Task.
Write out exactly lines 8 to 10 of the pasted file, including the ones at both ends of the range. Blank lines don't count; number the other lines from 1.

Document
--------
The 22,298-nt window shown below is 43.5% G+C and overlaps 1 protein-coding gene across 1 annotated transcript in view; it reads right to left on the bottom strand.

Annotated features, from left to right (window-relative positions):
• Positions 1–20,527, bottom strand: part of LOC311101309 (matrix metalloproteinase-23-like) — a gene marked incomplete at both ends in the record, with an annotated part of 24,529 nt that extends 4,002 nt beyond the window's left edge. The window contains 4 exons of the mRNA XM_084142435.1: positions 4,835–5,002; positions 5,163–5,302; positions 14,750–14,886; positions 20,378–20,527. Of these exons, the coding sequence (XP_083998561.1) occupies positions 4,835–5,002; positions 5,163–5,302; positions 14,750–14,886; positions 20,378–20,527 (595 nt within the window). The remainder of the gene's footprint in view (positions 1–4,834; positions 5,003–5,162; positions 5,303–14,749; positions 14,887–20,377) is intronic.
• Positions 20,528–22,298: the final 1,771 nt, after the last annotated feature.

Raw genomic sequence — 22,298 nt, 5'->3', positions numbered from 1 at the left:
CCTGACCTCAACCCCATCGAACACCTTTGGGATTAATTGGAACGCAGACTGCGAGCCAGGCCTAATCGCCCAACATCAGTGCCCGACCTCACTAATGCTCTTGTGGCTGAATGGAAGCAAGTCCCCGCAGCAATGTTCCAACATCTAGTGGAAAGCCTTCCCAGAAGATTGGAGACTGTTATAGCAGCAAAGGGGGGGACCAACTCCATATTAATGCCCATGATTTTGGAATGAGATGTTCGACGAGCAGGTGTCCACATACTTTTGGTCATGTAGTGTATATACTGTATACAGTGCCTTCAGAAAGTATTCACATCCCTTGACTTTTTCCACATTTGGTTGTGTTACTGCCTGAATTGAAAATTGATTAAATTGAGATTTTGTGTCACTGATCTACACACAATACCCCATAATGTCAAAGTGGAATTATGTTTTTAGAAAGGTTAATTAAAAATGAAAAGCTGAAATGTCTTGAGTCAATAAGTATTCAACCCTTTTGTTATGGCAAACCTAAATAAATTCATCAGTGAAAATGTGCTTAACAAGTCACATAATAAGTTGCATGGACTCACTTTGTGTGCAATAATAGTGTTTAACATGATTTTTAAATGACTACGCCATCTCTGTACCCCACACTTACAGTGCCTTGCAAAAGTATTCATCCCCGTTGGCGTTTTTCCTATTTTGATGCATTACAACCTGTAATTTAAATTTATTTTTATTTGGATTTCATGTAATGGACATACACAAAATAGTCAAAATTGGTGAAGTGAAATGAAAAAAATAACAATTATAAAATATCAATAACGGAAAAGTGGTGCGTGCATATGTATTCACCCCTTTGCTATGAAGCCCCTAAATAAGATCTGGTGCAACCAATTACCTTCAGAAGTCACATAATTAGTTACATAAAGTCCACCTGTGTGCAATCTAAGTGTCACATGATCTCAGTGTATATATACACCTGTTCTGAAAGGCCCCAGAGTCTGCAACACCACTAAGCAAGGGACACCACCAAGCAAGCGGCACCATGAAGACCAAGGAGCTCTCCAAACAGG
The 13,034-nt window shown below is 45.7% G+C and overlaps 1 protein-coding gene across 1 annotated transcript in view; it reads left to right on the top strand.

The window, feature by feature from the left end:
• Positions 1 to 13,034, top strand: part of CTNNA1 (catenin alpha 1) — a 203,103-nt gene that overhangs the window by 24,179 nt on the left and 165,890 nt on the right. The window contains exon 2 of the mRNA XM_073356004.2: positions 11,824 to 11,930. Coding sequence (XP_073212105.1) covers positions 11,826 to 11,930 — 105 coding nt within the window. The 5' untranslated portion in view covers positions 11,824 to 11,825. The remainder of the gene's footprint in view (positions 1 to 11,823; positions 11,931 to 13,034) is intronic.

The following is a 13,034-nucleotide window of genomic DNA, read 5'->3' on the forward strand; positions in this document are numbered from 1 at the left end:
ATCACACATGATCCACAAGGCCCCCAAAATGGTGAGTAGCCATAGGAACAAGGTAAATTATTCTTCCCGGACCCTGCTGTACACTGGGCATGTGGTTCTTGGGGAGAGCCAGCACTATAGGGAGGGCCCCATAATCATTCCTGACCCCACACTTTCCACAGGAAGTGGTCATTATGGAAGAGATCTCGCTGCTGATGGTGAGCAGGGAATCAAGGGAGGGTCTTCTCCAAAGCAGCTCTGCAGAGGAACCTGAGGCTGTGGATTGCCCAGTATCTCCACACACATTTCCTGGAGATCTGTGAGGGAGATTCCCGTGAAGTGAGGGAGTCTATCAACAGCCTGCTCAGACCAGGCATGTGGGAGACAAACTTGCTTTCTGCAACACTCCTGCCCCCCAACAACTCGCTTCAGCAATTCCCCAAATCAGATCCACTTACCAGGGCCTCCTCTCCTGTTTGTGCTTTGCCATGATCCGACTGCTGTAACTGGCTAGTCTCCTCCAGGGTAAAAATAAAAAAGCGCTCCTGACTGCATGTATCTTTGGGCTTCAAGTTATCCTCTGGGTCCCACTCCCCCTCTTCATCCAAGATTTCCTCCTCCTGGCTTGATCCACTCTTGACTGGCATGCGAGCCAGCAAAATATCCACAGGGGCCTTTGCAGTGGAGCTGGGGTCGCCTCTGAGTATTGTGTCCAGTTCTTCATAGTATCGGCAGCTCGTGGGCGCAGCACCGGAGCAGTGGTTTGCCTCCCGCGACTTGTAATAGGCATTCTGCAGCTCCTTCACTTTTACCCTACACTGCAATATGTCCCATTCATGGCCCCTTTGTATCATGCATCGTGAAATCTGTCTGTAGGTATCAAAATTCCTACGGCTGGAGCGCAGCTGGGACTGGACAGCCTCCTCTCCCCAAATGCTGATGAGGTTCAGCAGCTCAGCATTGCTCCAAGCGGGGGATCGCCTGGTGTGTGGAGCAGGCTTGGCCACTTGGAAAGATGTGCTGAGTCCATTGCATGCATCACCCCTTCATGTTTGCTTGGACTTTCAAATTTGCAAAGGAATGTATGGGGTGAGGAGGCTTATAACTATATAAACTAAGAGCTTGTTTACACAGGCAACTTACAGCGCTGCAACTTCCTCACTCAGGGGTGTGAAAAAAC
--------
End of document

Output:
The window, feature by feature from the left end:
• Positions 1 to 13,034, top strand: part of CTNNA1 (catenin alpha 1) — a 203,103-nt gene that overhangs the window by 24,179 nt on the left and 165,890 nt on the right. The window contains exon 2 of the mRNA XM_073356004.2: positions 11,824 to 11,930. Coding sequence (XP_073212105.1) covers positions 11,826 to 11,930 — 105 coding nt within the window. The 5' untranslated portion in view covers positions 11,824 to 11,825. The remainder of the gene's footprint in view (positions 1 to 11,823; positions 11,931 to 13,034) is intronic.

The following is a 13,034-nucleotide window of genomic DNA, read 5'->3' on the forward strand; positions in this document are numbered from 1 at the left end: